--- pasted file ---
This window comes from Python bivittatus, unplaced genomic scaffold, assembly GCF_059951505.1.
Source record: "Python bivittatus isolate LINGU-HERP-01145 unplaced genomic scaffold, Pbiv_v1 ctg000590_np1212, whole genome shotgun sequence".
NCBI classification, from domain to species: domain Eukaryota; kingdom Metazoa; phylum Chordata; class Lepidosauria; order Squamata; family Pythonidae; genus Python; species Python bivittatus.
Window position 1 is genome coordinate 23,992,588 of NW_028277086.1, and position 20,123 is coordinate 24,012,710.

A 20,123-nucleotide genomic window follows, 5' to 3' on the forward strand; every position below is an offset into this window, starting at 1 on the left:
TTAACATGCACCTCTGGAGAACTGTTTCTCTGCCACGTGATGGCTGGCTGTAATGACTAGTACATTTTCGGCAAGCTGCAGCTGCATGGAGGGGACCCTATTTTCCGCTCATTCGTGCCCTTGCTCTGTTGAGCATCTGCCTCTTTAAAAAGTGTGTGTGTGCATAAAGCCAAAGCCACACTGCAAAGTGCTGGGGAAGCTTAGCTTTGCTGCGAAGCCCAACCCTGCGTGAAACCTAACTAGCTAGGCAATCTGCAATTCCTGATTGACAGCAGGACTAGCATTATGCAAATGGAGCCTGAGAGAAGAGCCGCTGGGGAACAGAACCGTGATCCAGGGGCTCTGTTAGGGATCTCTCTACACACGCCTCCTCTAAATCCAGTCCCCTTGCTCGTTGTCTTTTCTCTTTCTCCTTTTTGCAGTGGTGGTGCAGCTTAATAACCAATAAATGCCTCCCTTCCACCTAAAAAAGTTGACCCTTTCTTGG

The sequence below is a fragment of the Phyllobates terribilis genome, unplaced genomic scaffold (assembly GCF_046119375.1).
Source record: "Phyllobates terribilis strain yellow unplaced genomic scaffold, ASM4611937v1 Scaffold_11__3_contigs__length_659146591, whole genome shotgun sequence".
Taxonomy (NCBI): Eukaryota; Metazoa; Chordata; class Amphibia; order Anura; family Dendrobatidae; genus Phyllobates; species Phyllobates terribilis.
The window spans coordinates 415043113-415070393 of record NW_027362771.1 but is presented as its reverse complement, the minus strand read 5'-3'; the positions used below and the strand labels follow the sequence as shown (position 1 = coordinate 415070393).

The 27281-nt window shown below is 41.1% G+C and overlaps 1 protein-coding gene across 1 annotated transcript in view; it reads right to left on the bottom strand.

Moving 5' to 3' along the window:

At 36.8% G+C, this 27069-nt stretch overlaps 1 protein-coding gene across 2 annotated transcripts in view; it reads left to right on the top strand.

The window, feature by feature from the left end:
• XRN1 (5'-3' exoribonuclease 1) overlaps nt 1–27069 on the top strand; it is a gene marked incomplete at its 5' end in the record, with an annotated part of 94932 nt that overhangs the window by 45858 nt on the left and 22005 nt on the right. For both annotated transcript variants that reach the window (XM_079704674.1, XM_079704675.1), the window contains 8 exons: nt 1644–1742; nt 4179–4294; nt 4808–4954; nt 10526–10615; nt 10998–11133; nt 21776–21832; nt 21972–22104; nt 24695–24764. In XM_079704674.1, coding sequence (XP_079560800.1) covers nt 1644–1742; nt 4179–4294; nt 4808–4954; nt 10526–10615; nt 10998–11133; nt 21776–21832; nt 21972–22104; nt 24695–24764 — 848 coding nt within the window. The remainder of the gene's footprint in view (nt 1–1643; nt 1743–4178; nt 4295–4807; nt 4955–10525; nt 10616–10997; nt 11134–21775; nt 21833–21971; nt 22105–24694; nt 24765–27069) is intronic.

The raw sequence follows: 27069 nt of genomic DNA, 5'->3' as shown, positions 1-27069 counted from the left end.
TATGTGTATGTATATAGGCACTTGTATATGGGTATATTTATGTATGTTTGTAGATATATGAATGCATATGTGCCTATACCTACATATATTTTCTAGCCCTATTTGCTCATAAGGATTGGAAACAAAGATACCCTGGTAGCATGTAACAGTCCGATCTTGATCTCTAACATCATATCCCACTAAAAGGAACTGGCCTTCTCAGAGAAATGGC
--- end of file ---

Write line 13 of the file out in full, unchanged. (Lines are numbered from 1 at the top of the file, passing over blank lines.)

At 36.8% G+C, this 27069-nt stretch overlaps 1 protein-coding gene across 2 annotated transcripts in view; it reads left to right on the top strand.